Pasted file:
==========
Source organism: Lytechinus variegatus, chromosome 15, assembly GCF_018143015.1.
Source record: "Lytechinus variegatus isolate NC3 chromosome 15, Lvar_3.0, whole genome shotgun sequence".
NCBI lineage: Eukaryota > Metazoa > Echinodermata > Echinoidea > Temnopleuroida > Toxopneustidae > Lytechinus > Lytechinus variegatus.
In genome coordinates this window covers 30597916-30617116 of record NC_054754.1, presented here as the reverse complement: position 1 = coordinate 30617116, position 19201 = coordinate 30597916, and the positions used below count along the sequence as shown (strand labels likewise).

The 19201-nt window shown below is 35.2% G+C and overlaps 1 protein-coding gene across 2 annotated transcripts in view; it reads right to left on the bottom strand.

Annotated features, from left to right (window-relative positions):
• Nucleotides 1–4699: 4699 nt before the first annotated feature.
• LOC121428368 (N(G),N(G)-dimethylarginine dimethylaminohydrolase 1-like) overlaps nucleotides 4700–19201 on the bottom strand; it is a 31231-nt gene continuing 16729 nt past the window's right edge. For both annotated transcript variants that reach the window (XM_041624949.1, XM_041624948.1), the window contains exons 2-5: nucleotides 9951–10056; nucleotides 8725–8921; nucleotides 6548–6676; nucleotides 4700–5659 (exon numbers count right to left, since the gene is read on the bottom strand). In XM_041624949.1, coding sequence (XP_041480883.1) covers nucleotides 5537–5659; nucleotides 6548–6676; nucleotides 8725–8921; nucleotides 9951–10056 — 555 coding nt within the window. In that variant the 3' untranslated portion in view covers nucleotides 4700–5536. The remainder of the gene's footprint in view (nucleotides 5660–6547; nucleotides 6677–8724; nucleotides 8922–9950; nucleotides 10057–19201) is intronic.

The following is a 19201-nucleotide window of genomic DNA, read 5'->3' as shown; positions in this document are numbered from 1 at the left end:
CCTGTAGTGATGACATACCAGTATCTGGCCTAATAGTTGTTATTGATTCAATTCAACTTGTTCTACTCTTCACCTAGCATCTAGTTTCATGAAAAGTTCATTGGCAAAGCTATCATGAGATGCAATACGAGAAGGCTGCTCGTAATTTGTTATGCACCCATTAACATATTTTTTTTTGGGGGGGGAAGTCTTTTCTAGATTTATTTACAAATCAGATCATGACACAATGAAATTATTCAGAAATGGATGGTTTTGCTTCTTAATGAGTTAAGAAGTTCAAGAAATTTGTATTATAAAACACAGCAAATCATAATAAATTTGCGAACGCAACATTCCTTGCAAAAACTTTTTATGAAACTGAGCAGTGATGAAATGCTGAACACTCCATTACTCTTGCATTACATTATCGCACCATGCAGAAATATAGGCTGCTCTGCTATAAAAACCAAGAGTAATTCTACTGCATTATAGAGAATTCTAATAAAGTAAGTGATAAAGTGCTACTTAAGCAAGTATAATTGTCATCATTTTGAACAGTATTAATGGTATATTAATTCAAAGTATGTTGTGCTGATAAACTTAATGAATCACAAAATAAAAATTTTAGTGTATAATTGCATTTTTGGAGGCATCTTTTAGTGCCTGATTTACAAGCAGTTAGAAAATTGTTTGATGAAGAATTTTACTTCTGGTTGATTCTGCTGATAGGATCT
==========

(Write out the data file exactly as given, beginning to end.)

Source organism: Lytechinus variegatus, chromosome 15, assembly GCF_018143015.1.
Source record: "Lytechinus variegatus isolate NC3 chromosome 15, Lvar_3.0, whole genome shotgun sequence".
NCBI lineage: Eukaryota > Metazoa > Echinodermata > Echinoidea > Temnopleuroida > Toxopneustidae > Lytechinus > Lytechinus variegatus.
In genome coordinates this window covers 30597916-30617116 of record NC_054754.1, presented here as the reverse complement: position 1 = coordinate 30617116, position 19201 = coordinate 30597916, and the positions used below count along the sequence as shown (strand labels likewise).

The 19201-nt window shown below is 35.2% G+C and overlaps 1 protein-coding gene across 2 annotated transcripts in view; it reads right to left on the bottom strand.

Annotated features, from left to right (window-relative positions):
• Nucleotides 1–4699: 4699 nt before the first annotated feature.
• LOC121428368 (N(G),N(G)-dimethylarginine dimethylaminohydrolase 1-like) overlaps nucleotides 4700–19201 on the bottom strand; it is a 31231-nt gene continuing 16729 nt past the window's right edge. For both annotated transcript variants that reach the window (XM_041624949.1, XM_041624948.1), the window contains exons 2-5: nucleotides 9951–10056; nucleotides 8725–8921; nucleotides 6548–6676; nucleotides 4700–5659 (exon numbers count right to left, since the gene is read on the bottom strand). In XM_041624949.1, coding sequence (XP_041480883.1) covers nucleotides 5537–5659; nucleotides 6548–6676; nucleotides 8725–8921; nucleotides 9951–10056 — 555 coding nt within the window. In that variant the 3' untranslated portion in view covers nucleotides 4700–5536. The remainder of the gene's footprint in view (nucleotides 5660–6547; nucleotides 6677–8724; nucleotides 8922–9950; nucleotides 10057–19201) is intronic.

The following is a 19201-nucleotide window of genomic DNA, read 5'->3' as shown; positions in this document are numbered from 1 at the left end:
CCTGTAGTGATGACATACCAGTATCTGGCCTAATAGTTGTTATTGATTCAATTCAACTTGTTCTACTCTTCACCTAGCATCTAGTTTCATGAAAAGTTCATTGGCAAAGCTATCATGAGATGCAATACGAGAAGGCTGCTCGTAATTTGTTATGCACCCATTAACATATTTTTTTTTGGGGGGGGAAGTCTTTTCTAGATTTATTTACAAATCAGATCATGACACAATGAAATTATTCAGAAATGGATGGTTTTGCTTCTTAATGAGTTAAGAAGTTCAAGAAATTTGTATTATAAAACACAGCAAATCATAATAAATTTGCGAACGCAACATTCCTTGCAAAAACTTTTTATGAAACTGAGCAGTGATGAAATGCTGAACACTCCATTACTCTTGCATTACATTATCGCACCATGCAGAAATATAGGCTGCTCTGCTATAAAAACCAAGAGTAATTCTACTGCATTATAGAGAATTCTAATAAAGTAAGTGATAAAGTGCTACTTAAGCAAGTATAATTGTCATCATTTTGAACAGTATTAATGGTATATTAATTCAAAGTATGTTGTGCTGATAAACTTAATGAATCACAAAATAAAAATTTTAGTGTATAATTGCATTTTTGGAGGCATCTTTTAGTGCCTGATTTACAAGCAGTTAGAAAATTGTTTGATGAAGAATTTTACTTCTGGTTGATTCTGCTGATAGGATCT